A value reinforcement hypothesis expects that governance structures reinforce the values of the representative governments they serve. If a political system embraces pluralism and collective rationality as process values, its governance structures will enhance those process beliefs. If a government faces strong electoral accountability, its governance structures will emphasize accountability values, making identifiable managers likely to face sanctions for their performance. Correlations such as these would be observed if the hypothesis has potential for guiding a positive research agenda. The value reinforcement hypothesis has both institutional and behavioral mechanisms behind it.
The chapter provides an initial definition of co-creation and explains why co-creation is a new and powerful vision. It proceeds to reflect on the current demands and possibilities for co-creation and then identifies the main enablers, before concluding with brief discussion of the wider perspectives and consequences of a turn to co-creation.
This article illustrates how the term “social innovation” is used in the public policy domain in Hong Kong in relation to the new public management (NPM) reform of the social service sector, which originated in the early 2000s. Through document reviews and interviews, the role that social innovation policy has played in instigating changes in the contemporary social service field in the post-NPM era is identified. This includes facilitating emergence of “new” forms of social entrepreneurial activities to fill unmet social needs, empowering new actors in entering the social service sector, and reinforcing the government’s position in the NPM reform. Adopting historical institutionalism as the analytical framework, multiple path-dependent characteristics arising from the historical legacies of the incumbent social service environment – such as the longstanding partnership between the state and non-profits – are highlighted. These historical factors have weakened the efficacy of the policy efforts aimed at enacting institutional change. Overall, this article demonstrates how historical context matters in the emergence and framing of social innovation policy. It contributes to the theorisation of the role of social innovation in social service sector development in East Asia.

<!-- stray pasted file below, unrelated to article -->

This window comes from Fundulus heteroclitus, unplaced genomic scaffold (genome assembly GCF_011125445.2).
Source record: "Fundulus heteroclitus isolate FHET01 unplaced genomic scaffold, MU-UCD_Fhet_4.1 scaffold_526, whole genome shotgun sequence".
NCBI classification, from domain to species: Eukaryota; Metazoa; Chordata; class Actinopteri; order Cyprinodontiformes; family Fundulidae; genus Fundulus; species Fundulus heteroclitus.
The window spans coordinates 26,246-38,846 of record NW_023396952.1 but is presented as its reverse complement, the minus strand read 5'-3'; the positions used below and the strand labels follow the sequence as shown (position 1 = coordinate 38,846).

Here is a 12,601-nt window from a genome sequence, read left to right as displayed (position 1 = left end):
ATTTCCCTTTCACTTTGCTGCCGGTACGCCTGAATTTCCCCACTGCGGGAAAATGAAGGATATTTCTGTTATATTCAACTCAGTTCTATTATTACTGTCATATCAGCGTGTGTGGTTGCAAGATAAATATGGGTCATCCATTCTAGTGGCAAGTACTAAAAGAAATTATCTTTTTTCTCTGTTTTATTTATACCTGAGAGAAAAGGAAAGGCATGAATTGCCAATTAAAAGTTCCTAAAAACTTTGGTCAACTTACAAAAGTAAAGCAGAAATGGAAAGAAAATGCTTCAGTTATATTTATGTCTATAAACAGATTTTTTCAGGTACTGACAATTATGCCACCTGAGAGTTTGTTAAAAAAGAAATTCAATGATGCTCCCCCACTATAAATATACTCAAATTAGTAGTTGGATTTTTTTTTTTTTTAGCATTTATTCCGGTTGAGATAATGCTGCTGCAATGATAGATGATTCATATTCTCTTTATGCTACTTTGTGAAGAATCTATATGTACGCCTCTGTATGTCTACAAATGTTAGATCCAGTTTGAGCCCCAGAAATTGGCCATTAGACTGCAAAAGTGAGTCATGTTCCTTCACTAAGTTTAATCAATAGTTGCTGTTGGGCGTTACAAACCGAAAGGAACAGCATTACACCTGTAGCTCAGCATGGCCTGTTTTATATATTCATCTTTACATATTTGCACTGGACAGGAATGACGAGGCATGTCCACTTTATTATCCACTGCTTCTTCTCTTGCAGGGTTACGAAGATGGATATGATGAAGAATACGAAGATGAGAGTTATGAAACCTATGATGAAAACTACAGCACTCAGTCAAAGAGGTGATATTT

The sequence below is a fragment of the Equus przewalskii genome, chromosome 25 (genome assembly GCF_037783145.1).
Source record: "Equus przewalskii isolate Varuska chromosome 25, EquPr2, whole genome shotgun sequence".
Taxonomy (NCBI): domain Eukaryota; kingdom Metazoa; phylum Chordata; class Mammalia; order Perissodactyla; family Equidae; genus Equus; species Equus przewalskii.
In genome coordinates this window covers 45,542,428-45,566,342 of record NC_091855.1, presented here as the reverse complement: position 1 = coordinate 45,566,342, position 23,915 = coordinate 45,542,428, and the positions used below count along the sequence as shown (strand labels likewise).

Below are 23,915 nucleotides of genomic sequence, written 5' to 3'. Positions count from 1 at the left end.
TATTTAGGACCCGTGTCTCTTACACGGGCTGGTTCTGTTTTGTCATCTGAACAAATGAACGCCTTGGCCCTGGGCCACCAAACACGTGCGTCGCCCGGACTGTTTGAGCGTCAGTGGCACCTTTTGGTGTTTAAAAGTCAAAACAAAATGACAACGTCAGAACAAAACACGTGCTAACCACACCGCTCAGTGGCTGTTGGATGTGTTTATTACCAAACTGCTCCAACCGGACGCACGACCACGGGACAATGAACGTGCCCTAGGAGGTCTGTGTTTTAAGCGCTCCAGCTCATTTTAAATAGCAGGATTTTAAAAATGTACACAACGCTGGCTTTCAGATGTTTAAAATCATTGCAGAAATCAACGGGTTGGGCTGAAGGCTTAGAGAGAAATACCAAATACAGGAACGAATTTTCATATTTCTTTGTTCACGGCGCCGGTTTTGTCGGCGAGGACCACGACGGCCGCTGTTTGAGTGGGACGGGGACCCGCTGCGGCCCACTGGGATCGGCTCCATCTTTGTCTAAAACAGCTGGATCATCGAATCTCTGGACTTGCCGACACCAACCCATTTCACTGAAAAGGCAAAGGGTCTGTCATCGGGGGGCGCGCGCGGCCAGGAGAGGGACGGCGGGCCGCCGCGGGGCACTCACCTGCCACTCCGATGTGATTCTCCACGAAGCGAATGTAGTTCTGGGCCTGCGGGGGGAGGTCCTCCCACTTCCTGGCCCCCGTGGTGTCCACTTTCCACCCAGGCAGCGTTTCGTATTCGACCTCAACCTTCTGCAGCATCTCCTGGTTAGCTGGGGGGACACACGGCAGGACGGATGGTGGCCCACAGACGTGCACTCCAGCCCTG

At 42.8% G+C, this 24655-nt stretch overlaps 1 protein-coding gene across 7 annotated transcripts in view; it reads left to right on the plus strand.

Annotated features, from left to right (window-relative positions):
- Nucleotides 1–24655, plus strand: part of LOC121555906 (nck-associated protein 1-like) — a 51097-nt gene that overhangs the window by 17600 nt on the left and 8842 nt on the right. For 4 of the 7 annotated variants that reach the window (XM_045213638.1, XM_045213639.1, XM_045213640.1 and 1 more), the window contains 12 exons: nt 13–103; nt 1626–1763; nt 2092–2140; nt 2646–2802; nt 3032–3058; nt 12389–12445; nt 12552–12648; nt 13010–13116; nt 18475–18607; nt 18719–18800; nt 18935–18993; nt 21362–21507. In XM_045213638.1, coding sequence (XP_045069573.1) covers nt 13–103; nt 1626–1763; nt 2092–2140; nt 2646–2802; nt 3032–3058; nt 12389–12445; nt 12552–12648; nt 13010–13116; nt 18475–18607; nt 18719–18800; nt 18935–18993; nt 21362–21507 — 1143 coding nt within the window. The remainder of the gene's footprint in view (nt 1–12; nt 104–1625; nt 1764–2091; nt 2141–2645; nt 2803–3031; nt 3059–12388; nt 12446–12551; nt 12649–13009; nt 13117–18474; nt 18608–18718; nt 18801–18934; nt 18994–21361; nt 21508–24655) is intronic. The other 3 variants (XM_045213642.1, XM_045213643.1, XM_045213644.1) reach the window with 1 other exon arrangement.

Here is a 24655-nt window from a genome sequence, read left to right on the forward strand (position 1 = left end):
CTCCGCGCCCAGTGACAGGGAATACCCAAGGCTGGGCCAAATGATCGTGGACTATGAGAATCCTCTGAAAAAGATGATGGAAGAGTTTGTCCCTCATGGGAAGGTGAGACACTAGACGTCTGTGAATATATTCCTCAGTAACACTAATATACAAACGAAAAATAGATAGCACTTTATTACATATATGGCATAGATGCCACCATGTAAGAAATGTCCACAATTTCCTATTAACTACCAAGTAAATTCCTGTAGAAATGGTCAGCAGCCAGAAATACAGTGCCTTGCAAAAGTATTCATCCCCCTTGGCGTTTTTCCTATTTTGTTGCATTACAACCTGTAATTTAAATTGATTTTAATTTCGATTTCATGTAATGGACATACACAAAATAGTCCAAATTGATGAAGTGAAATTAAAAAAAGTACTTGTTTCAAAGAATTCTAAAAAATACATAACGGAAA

Employees of the public employment services (PES) are street-level bureaucrats who shape activation policy on the ground. This paper examines how PES staff use enhanced discretion in an innovation project carried out by the German Federal Employment Agency. Applying a bottom-up perspective, we reconstruct PES employees’ logic of action and the dilemmas they face in improving counselling and placement services. According to our findings, placement staff use enhanced discretion to promote more individualised support and an adequate matching of jobseekers and employers. The use of discretion is framed by organisational norms and reward mechanisms and by the current labour market situation. Our analyses are based on qualitative interviews and group discussions with placement staff.